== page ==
There are a lot of companies out there who will tell you that they have what it takes to streamline your revenue cycle or give better insight into the process as a whole. Nym wants you to stop thinking about the revenue cycle as a cycle. Period. After all, when you hear the word “cycle” you probably think of something with a lot of steps that could take hours, days, weeks, even months.
“It used to take our clients two weeks to have a medical chart coded, now it takes less than two seconds,” explains Amihai. “They get the results almost immediately, and the revenue cycle is collapsed into a single touchpoint.”
One of Nym’s clients just started to offer point-of-service collection, something that was previously unheard of. “Now they can get the results they want and estimate how much the patient has to pay immediately,” said Amihai.
Capturing the Inherent Beauty of the Medical Language
Did you catch the sarcasm in the heading of this section? Well, that’s one thing Nym’s coding doesn’t like: sarcasm. It also doesn’t like subtext, colloquialisms, literary devices, anything that gives language color and life, goes waaaay outside its realm of (medical) knowledge, or has a meaning that’s open to interpretation.
That’s why medical language, especially when it’s written by scribes who know how to write for billing, is a prime candidate for this technology, and the kind of language we use in everyday conversations is not.
“The way a physician expresses themselves in writing – in simple language – preferably without subtext, sarcasm, or questions, makes it easier to build a computational linguistics model that can interpret what they’re saying,” explains Amihai.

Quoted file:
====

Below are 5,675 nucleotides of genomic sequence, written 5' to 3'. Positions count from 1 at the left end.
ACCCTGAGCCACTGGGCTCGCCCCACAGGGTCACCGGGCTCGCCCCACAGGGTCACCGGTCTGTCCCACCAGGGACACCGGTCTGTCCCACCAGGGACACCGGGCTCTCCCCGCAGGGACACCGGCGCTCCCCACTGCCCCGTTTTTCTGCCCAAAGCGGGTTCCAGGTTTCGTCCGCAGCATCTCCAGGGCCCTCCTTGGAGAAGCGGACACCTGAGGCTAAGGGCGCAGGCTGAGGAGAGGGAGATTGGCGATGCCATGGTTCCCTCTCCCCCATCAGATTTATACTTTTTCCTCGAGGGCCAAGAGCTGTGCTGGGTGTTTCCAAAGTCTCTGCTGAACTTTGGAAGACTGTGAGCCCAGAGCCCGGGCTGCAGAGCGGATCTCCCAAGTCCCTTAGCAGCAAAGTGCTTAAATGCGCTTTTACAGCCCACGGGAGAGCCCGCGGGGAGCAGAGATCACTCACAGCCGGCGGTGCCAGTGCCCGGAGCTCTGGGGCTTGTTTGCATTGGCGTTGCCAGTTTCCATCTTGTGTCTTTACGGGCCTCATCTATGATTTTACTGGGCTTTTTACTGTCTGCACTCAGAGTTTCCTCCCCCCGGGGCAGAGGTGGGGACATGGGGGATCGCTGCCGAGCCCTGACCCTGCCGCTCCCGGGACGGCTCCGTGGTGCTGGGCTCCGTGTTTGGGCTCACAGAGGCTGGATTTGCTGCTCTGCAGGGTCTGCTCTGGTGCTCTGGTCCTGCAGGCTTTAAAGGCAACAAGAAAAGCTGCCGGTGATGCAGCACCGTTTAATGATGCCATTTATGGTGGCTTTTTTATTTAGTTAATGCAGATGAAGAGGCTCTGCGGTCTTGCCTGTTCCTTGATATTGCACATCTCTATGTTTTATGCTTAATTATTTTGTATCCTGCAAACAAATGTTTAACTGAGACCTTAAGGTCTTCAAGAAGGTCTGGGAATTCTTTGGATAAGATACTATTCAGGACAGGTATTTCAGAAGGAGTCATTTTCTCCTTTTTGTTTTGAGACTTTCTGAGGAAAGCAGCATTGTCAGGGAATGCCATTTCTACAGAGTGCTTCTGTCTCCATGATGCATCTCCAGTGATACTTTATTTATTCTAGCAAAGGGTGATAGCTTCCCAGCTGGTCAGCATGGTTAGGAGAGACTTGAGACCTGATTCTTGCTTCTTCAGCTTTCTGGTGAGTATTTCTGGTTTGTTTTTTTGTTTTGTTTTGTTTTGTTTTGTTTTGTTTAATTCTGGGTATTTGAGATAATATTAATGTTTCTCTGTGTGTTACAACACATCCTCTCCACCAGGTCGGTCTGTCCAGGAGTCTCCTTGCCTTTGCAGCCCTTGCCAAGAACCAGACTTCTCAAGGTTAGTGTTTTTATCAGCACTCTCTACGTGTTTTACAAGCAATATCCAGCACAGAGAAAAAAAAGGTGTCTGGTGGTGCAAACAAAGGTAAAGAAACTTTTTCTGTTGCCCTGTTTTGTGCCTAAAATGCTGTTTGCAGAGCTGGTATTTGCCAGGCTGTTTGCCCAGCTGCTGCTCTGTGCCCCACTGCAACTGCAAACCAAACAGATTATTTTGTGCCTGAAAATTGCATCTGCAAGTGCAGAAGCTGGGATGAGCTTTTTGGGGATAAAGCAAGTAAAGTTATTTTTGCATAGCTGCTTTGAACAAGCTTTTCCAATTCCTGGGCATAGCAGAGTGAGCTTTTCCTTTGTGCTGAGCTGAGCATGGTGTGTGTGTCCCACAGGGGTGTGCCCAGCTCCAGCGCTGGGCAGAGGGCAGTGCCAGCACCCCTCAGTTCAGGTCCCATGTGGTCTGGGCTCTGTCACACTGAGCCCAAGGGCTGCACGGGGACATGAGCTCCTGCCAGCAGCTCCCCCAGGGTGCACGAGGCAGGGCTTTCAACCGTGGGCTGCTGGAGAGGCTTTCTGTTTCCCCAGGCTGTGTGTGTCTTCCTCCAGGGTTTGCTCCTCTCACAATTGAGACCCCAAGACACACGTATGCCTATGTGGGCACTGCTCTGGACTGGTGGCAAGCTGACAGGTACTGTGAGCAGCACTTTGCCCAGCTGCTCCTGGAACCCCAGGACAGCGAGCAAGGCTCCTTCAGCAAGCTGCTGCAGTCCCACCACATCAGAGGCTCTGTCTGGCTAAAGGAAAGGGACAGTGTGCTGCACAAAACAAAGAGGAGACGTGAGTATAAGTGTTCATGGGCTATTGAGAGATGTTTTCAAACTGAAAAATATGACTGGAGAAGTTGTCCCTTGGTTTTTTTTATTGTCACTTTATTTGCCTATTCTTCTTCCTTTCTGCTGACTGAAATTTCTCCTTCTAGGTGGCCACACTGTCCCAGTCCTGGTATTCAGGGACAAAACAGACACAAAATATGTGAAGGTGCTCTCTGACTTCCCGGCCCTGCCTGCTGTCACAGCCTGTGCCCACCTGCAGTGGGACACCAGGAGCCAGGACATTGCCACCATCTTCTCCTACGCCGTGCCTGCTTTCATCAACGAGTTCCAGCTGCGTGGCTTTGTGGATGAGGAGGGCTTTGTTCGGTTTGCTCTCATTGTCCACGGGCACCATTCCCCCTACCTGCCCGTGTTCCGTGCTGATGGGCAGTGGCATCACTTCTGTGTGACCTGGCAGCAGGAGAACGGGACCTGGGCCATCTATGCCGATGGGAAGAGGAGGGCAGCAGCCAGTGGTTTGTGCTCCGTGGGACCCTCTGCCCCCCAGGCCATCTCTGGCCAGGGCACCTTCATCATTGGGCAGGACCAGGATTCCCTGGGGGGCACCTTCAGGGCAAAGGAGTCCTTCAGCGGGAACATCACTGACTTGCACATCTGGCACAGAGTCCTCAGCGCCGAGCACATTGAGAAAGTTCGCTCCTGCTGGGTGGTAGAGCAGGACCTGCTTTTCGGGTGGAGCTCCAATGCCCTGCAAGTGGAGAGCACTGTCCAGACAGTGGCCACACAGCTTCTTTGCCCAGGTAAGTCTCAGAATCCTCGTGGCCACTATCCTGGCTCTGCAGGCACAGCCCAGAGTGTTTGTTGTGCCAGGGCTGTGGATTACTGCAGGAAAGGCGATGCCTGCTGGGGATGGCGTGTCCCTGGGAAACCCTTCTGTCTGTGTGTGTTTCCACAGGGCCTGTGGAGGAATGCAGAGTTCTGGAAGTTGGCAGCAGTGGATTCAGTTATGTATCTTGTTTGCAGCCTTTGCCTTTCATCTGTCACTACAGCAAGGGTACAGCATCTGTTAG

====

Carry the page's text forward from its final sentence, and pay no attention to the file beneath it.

Believing in Computational Linguistic Unicorns
As Amihai explains, today’s AI models (which rely on probability and extracting meaning from groups of related terms) are great if you’re trying to build a search engine, but they just don’t cut it if you’re trying to analyze a piece of text, extract meaning from that text, and act upon it.
That’s why Nym’s computational linguistic unicorns are such an essential part of what Nym does. They understand linguistics and computer science. And most importantly, they understand the process the brain goes through when it’s learning a new language. As you can imagine, finding someone with these skills who can execute and apply their knowledge outside of academia is very, very rare. But these are the skills that have helped Amihai’s team perfect their CLU technology.
Securing the Right Domain
When we asked Amihai why Nym decided to go with a .health domain name, he told us “As of right now, our technology, our market, our actual domain (aside from our web domain) is healthcare, and we wanted to express that we’re a health and technology company,” said Amihai.
And we’re happy to have Nym on board!
Bringing Nym to Market
Nym recently partnered with QueueLogix and is doing a few pilots of their technology at QueueLogix-enabled medical centers. They’ve also partnered with ScribeAmerica (another Health Channels company) that offers QueueLogix as a software solution for revenue cycle management.
“ScribeAmerica wanted to offer coding services to all of their clients, so they needed to either hire 10,000 medical coders, or partner with a company like us that can automate it,” explained Amihai. “One of their needs was explainability for compliance issues, and we’re the only company that sold that specific solution and ability.”